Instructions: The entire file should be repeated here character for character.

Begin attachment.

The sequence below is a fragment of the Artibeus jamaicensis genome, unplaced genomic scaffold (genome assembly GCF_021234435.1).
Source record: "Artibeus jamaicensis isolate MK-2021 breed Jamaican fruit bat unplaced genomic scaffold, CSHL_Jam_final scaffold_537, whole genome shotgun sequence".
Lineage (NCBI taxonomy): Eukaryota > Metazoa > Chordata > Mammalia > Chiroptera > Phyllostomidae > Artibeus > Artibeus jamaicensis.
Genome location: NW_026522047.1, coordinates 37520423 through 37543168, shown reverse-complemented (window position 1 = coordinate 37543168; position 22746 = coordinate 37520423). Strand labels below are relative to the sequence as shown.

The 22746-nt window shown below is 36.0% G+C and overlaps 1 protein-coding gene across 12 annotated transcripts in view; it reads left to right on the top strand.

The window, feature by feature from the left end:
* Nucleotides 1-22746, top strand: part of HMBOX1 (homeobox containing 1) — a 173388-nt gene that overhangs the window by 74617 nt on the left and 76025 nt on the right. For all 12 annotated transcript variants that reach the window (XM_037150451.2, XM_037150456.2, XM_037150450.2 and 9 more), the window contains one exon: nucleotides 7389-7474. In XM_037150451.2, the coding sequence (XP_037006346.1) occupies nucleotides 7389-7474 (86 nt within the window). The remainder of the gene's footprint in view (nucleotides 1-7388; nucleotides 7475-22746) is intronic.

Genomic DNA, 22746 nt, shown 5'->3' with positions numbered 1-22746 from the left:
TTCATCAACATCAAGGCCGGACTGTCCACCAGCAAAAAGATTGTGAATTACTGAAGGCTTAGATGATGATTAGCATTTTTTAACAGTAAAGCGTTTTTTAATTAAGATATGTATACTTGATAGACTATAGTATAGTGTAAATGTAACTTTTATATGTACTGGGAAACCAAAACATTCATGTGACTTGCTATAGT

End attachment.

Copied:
The sequence below is a fragment of the Artibeus jamaicensis genome, unplaced genomic scaffold (genome assembly GCF_021234435.1).
Source record: "Artibeus jamaicensis isolate MK-2021 breed Jamaican fruit bat unplaced genomic scaffold, CSHL_Jam_final scaffold_537, whole genome shotgun sequence".
Lineage (NCBI taxonomy): Eukaryota > Metazoa > Chordata > Mammalia > Chiroptera > Phyllostomidae > Artibeus > Artibeus jamaicensis.
Genome location: NW_026522047.1, coordinates 37520423 through 37543168, shown reverse-complemented (window position 1 = coordinate 37543168; position 22746 = coordinate 37520423). Strand labels below are relative to the sequence as shown.

The 22746-nt window shown below is 36.0% G+C and overlaps 1 protein-coding gene across 12 annotated transcripts in view; it reads left to right on the top strand.

The window, feature by feature from the left end:
* Nucleotides 1-22746, top strand: part of HMBOX1 (homeobox containing 1) — a 173388-nt gene that overhangs the window by 74617 nt on the left and 76025 nt on the right. For all 12 annotated transcript variants that reach the window (XM_037150451.2, XM_037150456.2, XM_037150450.2 and 9 more), the window contains one exon: nucleotides 7389-7474. In XM_037150451.2, the coding sequence (XP_037006346.1) occupies nucleotides 7389-7474 (86 nt within the window). The remainder of the gene's footprint in view (nucleotides 1-7388; nucleotides 7475-22746) is intronic.

Genomic DNA, 22746 nt, shown 5'->3' with positions numbered 1-22746 from the left:
TTCATCAACATCAAGGCCGGACTGTCCACCAGCAAAAAGATTGTGAATTACTGAAGGCTTAGATGATGATTAGCATTTTTTAACAGTAAAGCGTTTTTTAATTAAGATATGTATACTTGATAGACTATAGTATAGTGTAAATGTAACTTTTATATGTACTGGGAAACCAAAACATTCATGTGACTTGCTATAGT